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03/08/2010 13:03:24
Re: Employer Dispute

My friend was introduced to her company by a recruitment agent. Her salary is RM10k. My friend was under probation when she told off his immediate superior for being touchy. The superior used to be "beat" her with his hands and publicly humiliated my friend in front of all the staff. My friend's working relationship with the other bosses were better than with her immediate superior, and the whole company know about her immediate superior. Since then the relationship soured. The superior made life difficult for her. Finally my friend decided to resign during the probation notice. She is required to serve 14 days notice as per her letter of offer. On the day she handed her letter, her superior said my friend had falsified her last drawn salary. The superior told my friend she can leave the company immediately and need not serve the notice.

My friend has not received her salary for that particular period of service. The recruitment company wants to claim the loss of commission from my friend. The recruitment company also threaten legal suit against my friend for the falsification of her last drawn salary. There was no contract signed between my friend and the recruitment company.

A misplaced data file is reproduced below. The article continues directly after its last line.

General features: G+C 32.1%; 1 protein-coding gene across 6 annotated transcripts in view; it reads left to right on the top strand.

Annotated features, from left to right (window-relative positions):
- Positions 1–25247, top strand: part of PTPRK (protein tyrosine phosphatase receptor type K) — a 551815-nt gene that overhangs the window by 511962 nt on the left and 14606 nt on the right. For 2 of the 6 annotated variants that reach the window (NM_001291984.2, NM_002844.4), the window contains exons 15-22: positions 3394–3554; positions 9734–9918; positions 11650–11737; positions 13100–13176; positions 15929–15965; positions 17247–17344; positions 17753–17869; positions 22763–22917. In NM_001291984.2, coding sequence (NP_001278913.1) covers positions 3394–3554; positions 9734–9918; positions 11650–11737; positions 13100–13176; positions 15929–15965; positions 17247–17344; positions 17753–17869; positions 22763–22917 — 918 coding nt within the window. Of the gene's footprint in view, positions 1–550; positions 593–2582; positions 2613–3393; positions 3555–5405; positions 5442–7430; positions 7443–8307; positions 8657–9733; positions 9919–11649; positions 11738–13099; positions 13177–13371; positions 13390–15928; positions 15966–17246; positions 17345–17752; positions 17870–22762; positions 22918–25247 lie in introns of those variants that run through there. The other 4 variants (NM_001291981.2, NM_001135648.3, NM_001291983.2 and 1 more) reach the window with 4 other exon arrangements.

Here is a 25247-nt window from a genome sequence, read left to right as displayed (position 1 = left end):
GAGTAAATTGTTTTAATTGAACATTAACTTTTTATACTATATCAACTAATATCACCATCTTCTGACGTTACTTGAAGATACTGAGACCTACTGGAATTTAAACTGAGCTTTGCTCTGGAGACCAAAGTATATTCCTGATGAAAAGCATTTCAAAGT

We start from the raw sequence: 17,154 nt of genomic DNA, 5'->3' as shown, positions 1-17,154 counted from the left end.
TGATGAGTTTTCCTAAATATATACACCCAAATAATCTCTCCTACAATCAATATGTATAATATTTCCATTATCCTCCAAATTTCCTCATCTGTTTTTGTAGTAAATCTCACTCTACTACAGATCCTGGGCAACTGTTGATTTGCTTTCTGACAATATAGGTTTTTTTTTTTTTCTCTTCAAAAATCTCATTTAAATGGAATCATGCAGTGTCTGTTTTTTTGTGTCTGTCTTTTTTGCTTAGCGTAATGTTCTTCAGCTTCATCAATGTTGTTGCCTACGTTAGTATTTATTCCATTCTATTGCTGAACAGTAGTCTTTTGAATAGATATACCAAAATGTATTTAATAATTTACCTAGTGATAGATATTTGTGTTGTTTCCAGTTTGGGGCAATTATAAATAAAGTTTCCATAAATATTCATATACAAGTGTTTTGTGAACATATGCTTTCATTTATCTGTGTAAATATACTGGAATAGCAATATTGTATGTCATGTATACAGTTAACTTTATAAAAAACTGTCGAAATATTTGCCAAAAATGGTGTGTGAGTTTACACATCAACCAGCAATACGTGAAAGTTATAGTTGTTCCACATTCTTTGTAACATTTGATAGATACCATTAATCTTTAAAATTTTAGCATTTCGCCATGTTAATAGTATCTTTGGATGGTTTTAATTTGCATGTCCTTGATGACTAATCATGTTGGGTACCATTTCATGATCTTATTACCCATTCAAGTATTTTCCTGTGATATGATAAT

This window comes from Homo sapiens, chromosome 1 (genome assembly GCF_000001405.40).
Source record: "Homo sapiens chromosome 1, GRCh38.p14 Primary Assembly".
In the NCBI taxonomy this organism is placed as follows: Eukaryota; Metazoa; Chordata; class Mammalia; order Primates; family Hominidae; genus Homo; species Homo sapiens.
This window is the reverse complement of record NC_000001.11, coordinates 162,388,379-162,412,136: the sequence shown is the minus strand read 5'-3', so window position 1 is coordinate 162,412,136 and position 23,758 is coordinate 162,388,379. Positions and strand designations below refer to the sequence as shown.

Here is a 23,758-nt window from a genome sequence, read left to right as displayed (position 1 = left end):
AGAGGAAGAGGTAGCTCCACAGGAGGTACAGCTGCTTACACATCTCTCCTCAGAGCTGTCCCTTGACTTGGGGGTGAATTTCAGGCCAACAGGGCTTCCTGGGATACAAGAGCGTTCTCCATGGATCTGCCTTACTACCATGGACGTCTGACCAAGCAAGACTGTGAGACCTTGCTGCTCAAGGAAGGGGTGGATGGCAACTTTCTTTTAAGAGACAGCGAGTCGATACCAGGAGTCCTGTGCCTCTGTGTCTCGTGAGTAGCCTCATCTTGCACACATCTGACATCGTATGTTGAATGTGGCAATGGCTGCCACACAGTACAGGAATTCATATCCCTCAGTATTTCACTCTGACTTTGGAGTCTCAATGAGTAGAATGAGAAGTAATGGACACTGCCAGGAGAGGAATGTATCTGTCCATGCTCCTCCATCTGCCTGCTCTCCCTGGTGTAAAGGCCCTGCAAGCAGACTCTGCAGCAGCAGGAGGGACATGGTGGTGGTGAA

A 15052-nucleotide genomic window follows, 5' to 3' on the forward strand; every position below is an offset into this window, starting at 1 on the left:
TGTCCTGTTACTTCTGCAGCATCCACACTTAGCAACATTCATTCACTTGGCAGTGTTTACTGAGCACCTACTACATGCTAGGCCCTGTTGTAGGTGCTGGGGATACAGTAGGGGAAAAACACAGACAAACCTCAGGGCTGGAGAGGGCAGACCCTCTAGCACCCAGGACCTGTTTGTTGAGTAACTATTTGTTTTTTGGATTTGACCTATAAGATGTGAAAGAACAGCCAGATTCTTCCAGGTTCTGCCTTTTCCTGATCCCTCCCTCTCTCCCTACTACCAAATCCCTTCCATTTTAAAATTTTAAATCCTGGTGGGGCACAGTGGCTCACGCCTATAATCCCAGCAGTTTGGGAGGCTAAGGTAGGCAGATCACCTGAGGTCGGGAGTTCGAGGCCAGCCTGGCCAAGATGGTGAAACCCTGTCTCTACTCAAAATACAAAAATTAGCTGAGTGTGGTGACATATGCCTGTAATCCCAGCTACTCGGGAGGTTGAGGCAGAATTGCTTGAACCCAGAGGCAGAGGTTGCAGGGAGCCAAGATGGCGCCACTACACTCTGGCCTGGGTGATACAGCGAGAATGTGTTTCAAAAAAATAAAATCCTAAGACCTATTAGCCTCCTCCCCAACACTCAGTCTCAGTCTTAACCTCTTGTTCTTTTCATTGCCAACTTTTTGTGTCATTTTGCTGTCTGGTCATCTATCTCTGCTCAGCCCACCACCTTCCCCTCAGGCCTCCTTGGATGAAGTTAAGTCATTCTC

Please advise what can my friend do.

1) Is my friend entitled to the salary for that period of service?

2) Can the company deduct the "notice period" from her last salary even though the superior has said no need to serve notice?

3) Is my friend liable to compensate the recruitment company for the loss in commission, though no contract was signed? I have checked with some recruitment agencies and the answer is NO.

4) The recruitment agent has been calling my friend constantly about it. Is there a way to stop it other than to report to the police?

5) For falsification of last drawn salary, is there any liability to my friend?

6) Can my friend seek recourse against the company?

Thanks for your assistance.
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KL Siew
03/08/2010 14:58:24
1. The company should pay her since they asked her leave early without having to serving out the notice period.
2. I don't think so.
3. Can't comment on this issue. Tell your friend to consult a lawyer.
4. Get advice from a lawyer first.
5. Meanwhile, she can pay a visit to the Industrial Relations Department and get some understanding of her case.
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03/08/2010 16:19:45
Thanks for the prompt reply. Really helpful.
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